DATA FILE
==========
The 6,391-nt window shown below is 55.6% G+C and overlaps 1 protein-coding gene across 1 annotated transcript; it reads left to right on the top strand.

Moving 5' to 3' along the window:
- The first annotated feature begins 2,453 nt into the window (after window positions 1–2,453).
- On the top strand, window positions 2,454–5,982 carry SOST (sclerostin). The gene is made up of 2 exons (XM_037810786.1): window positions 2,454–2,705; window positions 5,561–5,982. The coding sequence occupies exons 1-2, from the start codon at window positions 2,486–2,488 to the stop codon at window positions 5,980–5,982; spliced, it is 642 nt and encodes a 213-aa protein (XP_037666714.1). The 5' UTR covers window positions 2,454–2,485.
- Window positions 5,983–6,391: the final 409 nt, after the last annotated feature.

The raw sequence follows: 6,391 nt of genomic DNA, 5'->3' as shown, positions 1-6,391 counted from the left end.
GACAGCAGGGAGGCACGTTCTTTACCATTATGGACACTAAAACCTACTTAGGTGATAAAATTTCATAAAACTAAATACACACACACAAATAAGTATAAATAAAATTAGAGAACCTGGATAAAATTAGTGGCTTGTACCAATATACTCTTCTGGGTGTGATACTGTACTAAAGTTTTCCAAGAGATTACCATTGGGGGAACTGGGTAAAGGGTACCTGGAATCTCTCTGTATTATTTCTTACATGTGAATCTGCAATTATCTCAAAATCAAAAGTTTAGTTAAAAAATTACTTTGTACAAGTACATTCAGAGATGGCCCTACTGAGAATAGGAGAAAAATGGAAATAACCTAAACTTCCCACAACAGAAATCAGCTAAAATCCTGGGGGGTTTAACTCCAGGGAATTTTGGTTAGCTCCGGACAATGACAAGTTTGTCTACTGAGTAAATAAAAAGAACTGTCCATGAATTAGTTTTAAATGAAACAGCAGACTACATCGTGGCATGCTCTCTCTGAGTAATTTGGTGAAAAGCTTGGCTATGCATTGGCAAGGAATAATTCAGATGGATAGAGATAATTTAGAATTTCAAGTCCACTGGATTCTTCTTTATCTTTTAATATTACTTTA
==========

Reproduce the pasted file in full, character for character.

The 6,391-nt window shown below is 55.6% G+C and overlaps 1 protein-coding gene across 1 annotated transcript; it reads left to right on the top strand.

Moving 5' to 3' along the window:
- The first annotated feature begins 2,453 nt into the window (after window positions 1–2,453).
- On the top strand, window positions 2,454–5,982 carry SOST (sclerostin). The gene is made up of 2 exons (XM_037810786.1): window positions 2,454–2,705; window positions 5,561–5,982. The coding sequence occupies exons 1-2, from the start codon at window positions 2,486–2,488 to the stop codon at window positions 5,980–5,982; spliced, it is 642 nt and encodes a 213-aa protein (XP_037666714.1). The 5' UTR covers window positions 2,454–2,485.
- Window positions 5,983–6,391: the final 409 nt, after the last annotated feature.

The raw sequence follows: 6,391 nt of genomic DNA, 5'->3' as shown, positions 1-6,391 counted from the left end.
GACAGCAGGGAGGCACGTTCTTTACCATTATGGACACTAAAACCTACTTAGGTGATAAAATTTCATAAAACTAAATACACACACACAAATAAGTATAAATAAAATTAGAGAACCTGGATAAAATTAGTGGCTTGTACCAATATACTCTTCTGGGTGTGATACTGTACTAAAGTTTTCCAAGAGATTACCATTGGGGGAACTGGGTAAAGGGTACCTGGAATCTCTCTGTATTATTTCTTACATGTGAATCTGCAATTATCTCAAAATCAAAAGTTTAGTTAAAAAATTACTTTGTACAAGTACATTCAGAGATGGCCCTACTGAGAATAGGAGAAAAATGGAAATAACCTAAACTTCCCACAACAGAAATCAGCTAAAATCCTGGGGGGTTTAACTCCAGGGAATTTTGGTTAGCTCCGGACAATGACAAGTTTGTCTACTGAGTAAATAAAAAGAACTGTCCATGAATTAGTTTTAAATGAAACAGCAGACTACATCGTGGCATGCTCTCTCTGAGTAATTTGGTGAAAAGCTTGGCTATGCATTGGCAAGGAATAATTCAGATGGATAGAGATAATTTAGAATTTCAAGTCCACTGGATTCTTCTTTATCTTTTAATATTACTTTA